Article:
Nowadays, it's typical for amateur wrestlers to take up the sport in grade school or even earlier. Forty or fifty years ago, most wrestlers first stepped onto a mat no earlier than junior high or high school. Tom Peckham, wrestling star of the 1960s, was ahead of his time; he began wrestling as a fourth grader, working out with the Cresco Junior High team. Competing for Chris Flanagan at Cresco High, as a freshman, Peckham qualified for the Iowa state tournament, but lost his opening-round match on a referee's decision… and it was his last loss in his high school mat career.
Winning most of his bouts by pin, Tom Peckham compiled a 49-3 record at Cresco, bringing home three Iowa state titles: 127 pounds in 1960, 154 pounds in 1961, and 165 pounds in 1962.
Peckham was recruited by fellow Cresco grad Harold Nichols to wrestle for his Iowa State Cyclones. He was a three-time finalist at the Big Eight conference championships, winning the 177-pound title on his third try, in 1966. At the 1964 NCAAs, Peckham placed fifth in the 167-pound weight class. In 1965, he avenged his Big Eight finals loss to Oklahoma State's Bill Harlow with a 5-3 win over the Cowboy to claim the 177-pound national title. In his senior year at the 1966 NCAAs in his home gym, in the 177 finals, Tom Peckham pinned the man he had defeated in the Big Eight finals a couple weeks earlier, Fred Fozzard of Oklahoma State, for his second NCAA title. After college, Peckham wrestled for the U.S. at the 1968 Mexico City Olympics, placing fourth in freestyle competition in the 191.5 weight class (barely missing a medal). Peckham was inducted into the Iowa Wrestling Hall of Fame in 1985.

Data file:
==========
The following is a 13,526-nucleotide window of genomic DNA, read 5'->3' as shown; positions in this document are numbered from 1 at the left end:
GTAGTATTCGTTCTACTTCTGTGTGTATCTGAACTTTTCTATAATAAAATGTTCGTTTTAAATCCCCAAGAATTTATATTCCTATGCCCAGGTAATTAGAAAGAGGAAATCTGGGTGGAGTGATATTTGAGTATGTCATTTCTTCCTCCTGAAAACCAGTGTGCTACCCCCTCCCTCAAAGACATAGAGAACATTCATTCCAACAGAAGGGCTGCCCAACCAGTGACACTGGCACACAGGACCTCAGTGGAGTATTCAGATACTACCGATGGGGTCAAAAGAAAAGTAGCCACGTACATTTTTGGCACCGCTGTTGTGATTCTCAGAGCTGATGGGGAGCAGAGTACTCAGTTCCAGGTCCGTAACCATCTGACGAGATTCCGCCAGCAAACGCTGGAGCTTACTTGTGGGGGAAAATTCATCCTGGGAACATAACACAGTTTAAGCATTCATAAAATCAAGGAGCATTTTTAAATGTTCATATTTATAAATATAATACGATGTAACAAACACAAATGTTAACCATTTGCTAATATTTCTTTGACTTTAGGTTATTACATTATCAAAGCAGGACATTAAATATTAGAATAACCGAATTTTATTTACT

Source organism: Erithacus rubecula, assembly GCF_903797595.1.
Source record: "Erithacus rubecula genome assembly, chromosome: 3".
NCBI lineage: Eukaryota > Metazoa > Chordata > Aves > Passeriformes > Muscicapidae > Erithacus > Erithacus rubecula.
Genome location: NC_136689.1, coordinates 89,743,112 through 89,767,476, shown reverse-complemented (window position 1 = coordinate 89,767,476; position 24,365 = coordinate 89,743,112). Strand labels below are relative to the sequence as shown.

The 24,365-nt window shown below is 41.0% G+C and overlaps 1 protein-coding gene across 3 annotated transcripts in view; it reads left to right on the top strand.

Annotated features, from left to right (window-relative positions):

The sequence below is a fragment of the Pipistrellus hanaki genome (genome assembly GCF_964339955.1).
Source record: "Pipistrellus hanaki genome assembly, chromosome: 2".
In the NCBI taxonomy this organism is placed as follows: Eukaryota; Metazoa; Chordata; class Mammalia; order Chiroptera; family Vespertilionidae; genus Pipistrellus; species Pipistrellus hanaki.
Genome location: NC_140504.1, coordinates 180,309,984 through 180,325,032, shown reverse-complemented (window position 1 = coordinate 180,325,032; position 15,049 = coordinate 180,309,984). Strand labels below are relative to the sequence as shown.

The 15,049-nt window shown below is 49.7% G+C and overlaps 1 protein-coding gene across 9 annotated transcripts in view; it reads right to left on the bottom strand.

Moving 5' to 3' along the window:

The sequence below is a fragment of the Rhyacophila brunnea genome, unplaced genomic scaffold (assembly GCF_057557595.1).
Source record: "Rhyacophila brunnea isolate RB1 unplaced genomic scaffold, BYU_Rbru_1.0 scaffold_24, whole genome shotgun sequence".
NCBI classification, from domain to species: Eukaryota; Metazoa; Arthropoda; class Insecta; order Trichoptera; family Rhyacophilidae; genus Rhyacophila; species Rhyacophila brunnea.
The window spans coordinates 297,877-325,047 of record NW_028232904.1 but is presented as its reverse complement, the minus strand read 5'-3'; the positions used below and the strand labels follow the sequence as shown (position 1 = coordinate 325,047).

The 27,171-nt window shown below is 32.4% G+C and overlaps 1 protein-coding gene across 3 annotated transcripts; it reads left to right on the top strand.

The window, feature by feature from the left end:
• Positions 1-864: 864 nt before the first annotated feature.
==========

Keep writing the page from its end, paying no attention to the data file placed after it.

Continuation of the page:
For more photos of these all-time great wrestlers from this wrestling hotbed in northeastern Iowa, check out the "Cresco HS" photo album at VintageAmateurWrestlingPhotoAnnex.
Here's a link to a History of Wrestling in Cresco Web site:
Spartans Take Over The Wolverines
In 1937, five of the eight starters for the University of Michigan Wolverines were once Cresco High Spartans: "Bo" Cecil Cameron, Don Nichols, Harold Nichols, Earl Thomas, and Frank Morgan. That year, Michigan placed second in the team standings at the Big Ten championships, and eleventh at the 1937 NCAAs.
Cresco vs. Cresco: Dual Meet Battle
In the late 1930s, former Cresco teammates Norman Borlaug and Harold Nichols both ended up wrestling at Big Ten schools: Borlaug headed north to the University of Minnesota, while Nichols went east to the University of Michigan. Both wrestled at 145 pounds… so it was inevitable that the two former teammates would end up facing each other on the mat in college. According to the 1937 Michiganesian (Michigan's yearbook), Nichols pinned Borlaug in a Michigan vs. Minnesota dual meet.
Cresco vs. Cresco: College Coaching Battle
In the early 1970s, the head coaches at two of the top college wrestling programs in the nation -– Iowa State, and the University of Iowa -– were both Cresco High mat alumni. After the 1972 NCAAs, Gary Kurdelmeier, Cresco class of 1954, took the helm of the Iowa Hawkeye wrestling program … while, across the state, Harold Nichols, Cresco class of 1934, had been coach of the Iowa State Cyclones for nearly two decades.
With two former Cresco Spartans in charge, the Iowa vs. Iowa State rivalry really intensified. At the 1972 NCAAs – before Kurdelmeier vs. Nichols -- Iowa State easily won the team title… while Iowa placed twelfth. The following year, Iowa State again claimed the team title, while Iowa moved up to a tie for seventh under new head coach Kurdelmeier. In 1974, the team race tightened further: Iowa State placed fourth, with Iowa right behind at fifth. By 1975, the team fortunes were reversed; the Hawkeyes won the NCAA team title, while the Cyclones placed fourth. The following season -- Kurdelmeier's last -- Iowa held on to the team title, with Iowa State coming in second.